Some games, such as the original Adventure, are very wide: there are thirty or so puzzles, all easily available, none leading to each other. Others, such as "Spellbreaker", are very narrow: a long sequence of puzzles, each of which leads only to a chance to solve the next.

A compromise is probably best. Wide games are not very interesting, while narrow ones can in a way be easy: if only one puzzle is available at a time, the player will just concentrate on it, and will not be held up by trying to use objects which are provided for different puzzles.

Bottlenecks should be avoided unless they are reasonably guessable: otherwise many players will simply get no further.

Puzzles ought not to be simply a matter of typing in one well-chosen line. One hallmark of a good game is not to get any points for picking up an easily-available key and unlocking a door with it. This sort of low-level achievement - like wearing an overcoat found lying around, for instance - should not be enough. A memorable puzzle will need several different ideas to solve (the Babel fish dispenser in "Hitch-hikers", for instance).

4. Density

Once upon a time, the sole measure of quality in advertisements for adventure games was the number of rooms. Even quite small programs would have 200 rooms, which meant only minimal room descriptions and simple puzzles which were scattered thinly over the map.

Nowadays a healthier principle has been adopted: that (barring a few junctions and corridors) there should be something out of the ordinary about every room.

One reason for the quality of the "Infocom" games is that the version 3 system has an absolute maximum of 255 objects, which needs to cover rooms, objects and many other things (eg, compass directions, or the spells in "Enchanter" et al). Many "objects" are not portable anyway: walls, tapestries, thrones, control panels, coal-grinding machines and so on.

As a rule of thumb, four objects to one room is about right: this means there will be, say, 50-60 rooms. Of the remaining 200 objects, one can expect 15-20 to be used up by the game's administration (eg, a "darkness" room, 10 compass directions, a player and so on). Another 50-75 or so objects will be portable but the largest number, at least 100, will be furniture.

So an object limit can be a blessing as well as a curse: it forces the designer to make the game dense. Rooms are too precious to be wasted.

Macbeth: Did I ever mention that I hated those (n+1)-rooms quests with nothing in them? Quantos's maze, albeit not an official quest, is probably the worst example. Moreover, you shouldn't make your quest too long. It probably will get too boring after some time.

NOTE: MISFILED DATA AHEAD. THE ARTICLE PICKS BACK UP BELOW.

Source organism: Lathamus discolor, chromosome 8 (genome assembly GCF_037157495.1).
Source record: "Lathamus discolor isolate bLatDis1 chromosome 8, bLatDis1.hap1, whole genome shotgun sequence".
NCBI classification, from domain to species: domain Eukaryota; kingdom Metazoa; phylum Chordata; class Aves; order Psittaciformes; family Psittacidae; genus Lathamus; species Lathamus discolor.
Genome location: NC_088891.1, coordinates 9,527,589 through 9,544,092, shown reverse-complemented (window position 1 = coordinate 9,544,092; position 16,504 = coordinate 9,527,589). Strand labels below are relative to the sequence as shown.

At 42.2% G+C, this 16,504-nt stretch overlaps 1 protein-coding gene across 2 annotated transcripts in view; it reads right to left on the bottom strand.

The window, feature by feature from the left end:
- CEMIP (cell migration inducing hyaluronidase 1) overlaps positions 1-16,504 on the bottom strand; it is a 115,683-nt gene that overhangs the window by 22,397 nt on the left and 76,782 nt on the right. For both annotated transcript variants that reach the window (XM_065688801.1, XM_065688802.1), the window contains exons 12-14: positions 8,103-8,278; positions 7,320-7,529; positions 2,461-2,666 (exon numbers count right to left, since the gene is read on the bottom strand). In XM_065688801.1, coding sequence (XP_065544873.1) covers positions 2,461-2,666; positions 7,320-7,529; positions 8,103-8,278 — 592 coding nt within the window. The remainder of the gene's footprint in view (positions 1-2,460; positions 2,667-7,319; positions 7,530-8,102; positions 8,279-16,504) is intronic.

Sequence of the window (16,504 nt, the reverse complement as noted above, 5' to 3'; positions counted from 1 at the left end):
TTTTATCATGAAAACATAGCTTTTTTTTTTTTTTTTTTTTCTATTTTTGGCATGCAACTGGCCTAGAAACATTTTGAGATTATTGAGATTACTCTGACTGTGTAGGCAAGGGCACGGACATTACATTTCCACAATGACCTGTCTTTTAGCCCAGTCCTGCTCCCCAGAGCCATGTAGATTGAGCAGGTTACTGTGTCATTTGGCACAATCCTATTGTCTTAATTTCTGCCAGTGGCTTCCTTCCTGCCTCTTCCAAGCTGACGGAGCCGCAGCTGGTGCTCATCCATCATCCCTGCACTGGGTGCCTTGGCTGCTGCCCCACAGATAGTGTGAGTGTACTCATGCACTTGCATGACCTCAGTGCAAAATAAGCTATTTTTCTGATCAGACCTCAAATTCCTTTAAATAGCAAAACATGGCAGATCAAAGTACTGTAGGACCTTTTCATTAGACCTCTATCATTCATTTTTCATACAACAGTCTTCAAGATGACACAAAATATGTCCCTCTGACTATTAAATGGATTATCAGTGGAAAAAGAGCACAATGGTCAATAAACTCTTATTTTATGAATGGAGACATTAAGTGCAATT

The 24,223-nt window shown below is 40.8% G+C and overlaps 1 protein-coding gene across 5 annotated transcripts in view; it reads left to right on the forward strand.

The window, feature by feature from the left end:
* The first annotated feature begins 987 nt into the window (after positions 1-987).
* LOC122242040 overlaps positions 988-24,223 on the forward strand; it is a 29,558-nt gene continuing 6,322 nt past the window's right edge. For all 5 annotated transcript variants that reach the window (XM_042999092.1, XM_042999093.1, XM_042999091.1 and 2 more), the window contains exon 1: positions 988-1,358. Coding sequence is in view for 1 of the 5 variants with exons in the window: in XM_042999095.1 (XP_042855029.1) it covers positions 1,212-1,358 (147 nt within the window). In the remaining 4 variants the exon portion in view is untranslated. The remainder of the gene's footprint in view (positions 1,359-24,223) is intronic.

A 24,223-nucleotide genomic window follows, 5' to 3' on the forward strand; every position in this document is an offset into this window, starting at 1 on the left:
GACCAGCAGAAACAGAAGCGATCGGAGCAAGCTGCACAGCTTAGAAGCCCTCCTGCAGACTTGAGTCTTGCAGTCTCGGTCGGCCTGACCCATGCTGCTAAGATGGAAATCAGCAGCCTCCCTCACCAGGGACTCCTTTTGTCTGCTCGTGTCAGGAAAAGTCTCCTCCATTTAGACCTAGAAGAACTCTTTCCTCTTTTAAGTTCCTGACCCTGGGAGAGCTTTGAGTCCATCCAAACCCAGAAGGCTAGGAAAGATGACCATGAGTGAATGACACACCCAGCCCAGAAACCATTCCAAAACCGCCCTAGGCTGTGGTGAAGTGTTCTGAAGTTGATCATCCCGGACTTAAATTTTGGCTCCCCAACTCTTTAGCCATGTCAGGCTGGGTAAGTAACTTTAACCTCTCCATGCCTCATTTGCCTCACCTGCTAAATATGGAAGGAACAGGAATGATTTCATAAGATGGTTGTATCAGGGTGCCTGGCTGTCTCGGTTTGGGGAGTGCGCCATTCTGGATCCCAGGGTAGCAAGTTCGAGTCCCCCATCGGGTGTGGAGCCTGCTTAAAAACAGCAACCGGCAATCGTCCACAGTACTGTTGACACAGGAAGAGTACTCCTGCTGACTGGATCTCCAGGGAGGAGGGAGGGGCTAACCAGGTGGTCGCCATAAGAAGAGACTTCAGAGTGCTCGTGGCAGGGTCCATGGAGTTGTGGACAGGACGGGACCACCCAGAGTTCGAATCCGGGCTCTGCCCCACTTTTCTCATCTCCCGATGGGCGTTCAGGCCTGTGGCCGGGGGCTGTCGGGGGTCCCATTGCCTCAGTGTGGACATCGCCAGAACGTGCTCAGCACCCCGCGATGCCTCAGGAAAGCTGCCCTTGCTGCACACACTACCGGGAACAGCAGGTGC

5. Rewards

There are two kinds of reward which need to be given to a player in return for solving a puzzle. One is obvious: that the game should advance a little. But the player at the keyboard needs a reward as well, that the game should offer something new to look at. In the old days, when a puzzle was solved, the player simply got a bar of gold and had one less puzzle to solve.

Macbeth: This is a bit more tricky in TubMud, with all our problems with quests handing out tons of gold and special items. You should think twice before handing out any material rewards. Some experience points would of course be a better idea. But be careful not to unbalance the game.

Much better is to offer the player some new rooms and objects to play with, as this is a real incentive. If no new rooms are on offer, at least the "treasure" objects can be made interesting, like the spells in the "Enchanter" trilogy or the cubes in "Spellbreaker".

6. Mazes

Almost every game contains a maze. Nothing nowadays will ever equal the immortal

You are in a maze of twisty little passages, all alike.

But now we are all jaded. A maze should offer some twist which hasn't been done before (the ones in "Enchanter" and "Sorcerer" being fine examples).

The point is not to make it hard and boring. The standard maze solution is to litter the rooms with objects in order to make the rooms distinguishable. It's easy enough to obstruct this, the thief in "Zork I" being about the wittiest way of doing so. But that only makes a maze tediously difficult.

Instead there should be an elegant quick solution: for instance a guide who needs to be bribed, or fluorescent arrows painted on the floor which can only be seen in darkness (plus a hint about darkness, of course).

Above all, don't design a maze which appears to be a standard impossibly hard one: even if it isn't, a player may lose heart and give up rather than go to the trouble of mapping it.